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Astronomy 182: Origin

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Final essay due (please discuss your proposed topic. with ... `charmed' (c) meson) Discovery of bottom (b) quark at Fermilab: Upsilon. mid-1990's experiments ... – PowerPoint PPT presentation

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Title: Astronomy 182: Origin


1
Astronomy 182 Origin Evolution of the Universe
Lecture 13


2
Assignments
For today Essay due on Ferris, Chapter 4 For
May 14 Essay due on Ferris, Chapter 9 May 23
Final essay due (please discuss your proposed
topic with me in advance) May 30 Final
exam in class

3
Today
Quantum Mechanics Particle Physics Symmetries
Unified Theories
4
Quantum Fields, Particle Physics, Symmetries
Resources Ferris, Ch. 8 Greene, Chapters 4 5
5
Waves Particles
Einsteins view of light as composed of
particles, while originating with Newton, went
against 100 years of standard lore and
experimental results which said that light is a
wave. Light is a Wave Early 1800s Youngs
double-slit experiment showed that light
waves interfere. This view of light as a wave was
subsequently incorporated into Maxwells
theory of light as Electromagnetic Waves.
6
Shine light on a barrier in which 2 slits have
been cut record the pattern of light intensity
on a photographic plate.
7
First cover up one or the other of the slits
8
Now open both slits if light consisted of
particles (or if one was shooting bullets), the
resulting pattern should look like this
9
Intensity pattern on the screen
10
Waves emerging from the 2 slits overlap
interfere with each other
Light areas wave peaks Dark areas wave
troughs Gray areas wave peak overlaps with
another wave trough,
canceling each other out
11
Waves Particles
How to reconcile the established wave nature of
light with Einsteins view of light as
particles? Turn down the beam intensity in the
double slit experiment the interference
pattern remains (if you wait long enough),
even when you fire one photon at a time through
the barrier! How can photons in the
low-intensity beam interfere with each
other? According to classical physics, each
photon particle should pass through either
the left or the right slit, producing the
bullets intensity pattern. How can the photon
passing through one of the slits care
about whether the other slit is open or
closed?
Wave-particle duality Quantum
Mechanics light has both wave-like
particle-like properties.
12
Matter particles are also waves
13
Probability
(both wavelike particlelike properties)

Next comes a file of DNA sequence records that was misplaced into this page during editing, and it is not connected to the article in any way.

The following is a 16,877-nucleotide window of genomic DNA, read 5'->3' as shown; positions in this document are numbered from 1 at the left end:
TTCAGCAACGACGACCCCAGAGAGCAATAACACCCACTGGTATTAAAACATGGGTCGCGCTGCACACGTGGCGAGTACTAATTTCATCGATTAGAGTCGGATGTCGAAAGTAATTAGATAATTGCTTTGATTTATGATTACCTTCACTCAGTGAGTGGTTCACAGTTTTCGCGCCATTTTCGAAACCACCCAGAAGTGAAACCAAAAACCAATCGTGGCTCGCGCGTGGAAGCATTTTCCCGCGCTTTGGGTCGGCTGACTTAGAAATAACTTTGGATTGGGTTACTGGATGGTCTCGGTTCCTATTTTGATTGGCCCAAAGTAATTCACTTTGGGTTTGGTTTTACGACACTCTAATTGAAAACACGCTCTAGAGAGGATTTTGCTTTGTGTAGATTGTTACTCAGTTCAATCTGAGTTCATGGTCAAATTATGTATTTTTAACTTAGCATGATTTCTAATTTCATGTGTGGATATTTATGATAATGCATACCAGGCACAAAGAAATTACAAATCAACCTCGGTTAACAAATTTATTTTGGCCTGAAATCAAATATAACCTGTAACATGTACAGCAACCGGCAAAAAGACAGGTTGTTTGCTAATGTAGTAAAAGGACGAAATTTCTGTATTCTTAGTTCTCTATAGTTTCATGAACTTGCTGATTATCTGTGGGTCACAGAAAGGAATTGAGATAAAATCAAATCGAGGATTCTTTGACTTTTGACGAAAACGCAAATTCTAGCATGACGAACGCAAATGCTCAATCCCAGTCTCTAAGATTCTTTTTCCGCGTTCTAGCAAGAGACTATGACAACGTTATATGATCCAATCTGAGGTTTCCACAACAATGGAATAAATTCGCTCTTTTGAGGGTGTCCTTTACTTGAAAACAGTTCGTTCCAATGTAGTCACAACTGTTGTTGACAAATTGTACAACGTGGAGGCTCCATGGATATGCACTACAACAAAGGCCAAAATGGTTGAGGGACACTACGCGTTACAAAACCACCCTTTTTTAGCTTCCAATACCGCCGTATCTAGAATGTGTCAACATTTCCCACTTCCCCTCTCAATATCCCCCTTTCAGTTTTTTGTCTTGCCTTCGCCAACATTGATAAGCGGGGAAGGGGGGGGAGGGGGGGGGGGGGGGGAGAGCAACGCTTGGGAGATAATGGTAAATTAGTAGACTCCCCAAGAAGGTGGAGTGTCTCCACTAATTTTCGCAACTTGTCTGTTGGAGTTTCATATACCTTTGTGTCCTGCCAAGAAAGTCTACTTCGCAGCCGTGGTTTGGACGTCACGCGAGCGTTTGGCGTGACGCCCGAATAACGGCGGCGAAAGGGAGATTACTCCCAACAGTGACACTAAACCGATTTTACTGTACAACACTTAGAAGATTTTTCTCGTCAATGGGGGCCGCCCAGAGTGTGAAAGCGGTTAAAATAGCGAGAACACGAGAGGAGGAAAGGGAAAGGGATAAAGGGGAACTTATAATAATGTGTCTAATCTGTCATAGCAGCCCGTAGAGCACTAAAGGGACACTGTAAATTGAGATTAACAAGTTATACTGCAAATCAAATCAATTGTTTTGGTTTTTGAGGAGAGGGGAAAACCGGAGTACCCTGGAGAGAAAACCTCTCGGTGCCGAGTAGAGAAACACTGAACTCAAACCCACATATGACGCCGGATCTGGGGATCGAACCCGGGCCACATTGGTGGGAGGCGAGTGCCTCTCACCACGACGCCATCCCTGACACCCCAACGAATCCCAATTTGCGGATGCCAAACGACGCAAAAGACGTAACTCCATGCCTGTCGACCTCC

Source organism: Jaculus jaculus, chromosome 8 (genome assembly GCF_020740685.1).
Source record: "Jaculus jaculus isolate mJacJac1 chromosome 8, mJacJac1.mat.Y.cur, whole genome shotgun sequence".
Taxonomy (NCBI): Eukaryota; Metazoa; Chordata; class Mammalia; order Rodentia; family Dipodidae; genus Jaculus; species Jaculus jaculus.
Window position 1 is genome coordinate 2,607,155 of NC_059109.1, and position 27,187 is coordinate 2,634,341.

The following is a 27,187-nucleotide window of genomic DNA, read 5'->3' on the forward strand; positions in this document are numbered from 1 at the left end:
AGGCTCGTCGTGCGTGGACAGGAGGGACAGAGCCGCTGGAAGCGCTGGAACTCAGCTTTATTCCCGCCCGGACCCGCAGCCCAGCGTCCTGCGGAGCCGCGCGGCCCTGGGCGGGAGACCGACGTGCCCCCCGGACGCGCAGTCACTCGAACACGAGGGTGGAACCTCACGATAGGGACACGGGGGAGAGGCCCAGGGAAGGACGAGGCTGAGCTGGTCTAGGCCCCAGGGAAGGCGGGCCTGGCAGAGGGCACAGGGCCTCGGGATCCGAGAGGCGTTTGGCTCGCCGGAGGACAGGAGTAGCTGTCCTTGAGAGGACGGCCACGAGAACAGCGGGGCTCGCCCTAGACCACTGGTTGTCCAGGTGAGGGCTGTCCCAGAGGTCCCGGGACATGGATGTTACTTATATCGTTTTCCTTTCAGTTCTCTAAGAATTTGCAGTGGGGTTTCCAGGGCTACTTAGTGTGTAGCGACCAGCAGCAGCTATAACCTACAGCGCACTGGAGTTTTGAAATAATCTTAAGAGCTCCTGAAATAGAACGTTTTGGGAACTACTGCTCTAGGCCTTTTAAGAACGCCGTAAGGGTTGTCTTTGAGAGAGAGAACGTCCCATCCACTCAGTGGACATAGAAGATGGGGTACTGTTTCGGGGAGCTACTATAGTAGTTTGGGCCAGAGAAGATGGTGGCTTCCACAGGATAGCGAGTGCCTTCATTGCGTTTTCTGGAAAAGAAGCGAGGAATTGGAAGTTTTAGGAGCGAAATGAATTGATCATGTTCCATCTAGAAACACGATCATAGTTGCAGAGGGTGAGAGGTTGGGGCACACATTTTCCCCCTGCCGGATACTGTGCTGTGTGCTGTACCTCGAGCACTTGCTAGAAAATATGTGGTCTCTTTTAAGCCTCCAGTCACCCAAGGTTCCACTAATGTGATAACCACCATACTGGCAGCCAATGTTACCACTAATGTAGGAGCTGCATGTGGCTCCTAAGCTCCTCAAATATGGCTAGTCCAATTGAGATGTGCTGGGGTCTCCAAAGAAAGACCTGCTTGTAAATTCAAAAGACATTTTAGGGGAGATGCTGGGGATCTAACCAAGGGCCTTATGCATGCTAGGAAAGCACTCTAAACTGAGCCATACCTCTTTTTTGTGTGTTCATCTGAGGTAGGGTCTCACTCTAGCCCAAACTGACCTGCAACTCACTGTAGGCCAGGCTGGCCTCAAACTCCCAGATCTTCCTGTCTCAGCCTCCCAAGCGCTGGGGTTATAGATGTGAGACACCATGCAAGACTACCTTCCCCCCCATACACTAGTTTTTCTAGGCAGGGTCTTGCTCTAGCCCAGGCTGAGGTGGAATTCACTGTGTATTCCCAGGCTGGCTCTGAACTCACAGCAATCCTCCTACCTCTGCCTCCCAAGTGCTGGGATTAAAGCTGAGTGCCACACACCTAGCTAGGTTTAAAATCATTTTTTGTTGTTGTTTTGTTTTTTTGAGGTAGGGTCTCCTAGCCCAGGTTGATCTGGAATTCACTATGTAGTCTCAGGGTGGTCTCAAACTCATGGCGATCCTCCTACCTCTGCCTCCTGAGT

Waves
Interpret in terms of Probability Amplitude of
the wave is highest where the particle is more
likely to be found. This is a fundamental
departure from classical physics.
14
Classical vs. Quantum Mechanics
Classical Mechanics describes the
trajectories of particles through space
over time. Given the positions and velocities of
all particles at some time, we can
predict their positions and velocities at
all future times. Quantum Mechanics
describes the probability of finding particles at
given positions the wave function. This
probability evolves deterministically
(knowing it at some time, we can predict
its future behavior), but we cannot predict with
absolute precision the future positions
and velocities of the particles (and we
cannot measure them with absolute
precision now).
15
Implications Quantum tunneling quantum vacuum
fluctuations
16
(No Transcript)
17
Function of space time
Quantum Electrodynamics Quantum Theory of the
Electromagnetic field
18
Elementary Particle Physics
Quantum numbers
(colorless)
(fermions)
19
(Bosons integral spin particles)
Electromagnetic
Weak
Strong
Gravity
20
of Matter
Photon Gluon
Protons and neutrons each composed of 3 up (u)
and down (d) quarks, held together by gluons
21
Experimental proliferation of heavy mesons
baryons
1950s and 1960s
resonances
strange particle (1953) decays slowly
Later interpreted as bound states of more
fundamental particles quarks antiquarks
(1963)
up
down
strange
22
Symmetry Particles
1961 Gellman and Neeman the plethora of
baryons mesons can be grouped (arranged)
into patterns according to their properties
(quantum numbers) form octet (groups of
8) representations of the SU(3) symmetry
(an internal rotation symmetry). This
Eightfold Way imposed a rational order on the
particle zoo and led to the prediction of a
new particle, the ?- , which was
subsequently discovered. Another
representation of SU(3) involves 3 particles,
not 8 Gellman and Zweig postulated that
there must be associated fractionally
charged particles, the 3 quarks u,d,s, of which
the baryons mesons are composed.
Three quarks for Muster Marks. --James Joyce,
Finnegans Wake
23
Mesons Baryons
Strongly interacting particles (called hadrons),
come in two observed forms Mesons
(e.g., pions, kaons,) with baryon B 0
Baryons (e.g., protons, neutrons) which carry B
? 0 Following SU(3) symmetry meson
composed of a quark-antiquark pair baryon
composed of 3 quarks Quarks are permanently
confined inside hadrons by the strong force
(gluons)
24
(1974 discovery of first charmed (c) meson)
Discovery of bottom (b) quark at Fermilab
Upsilon
25
mid-1990s experiments at
Fermilab
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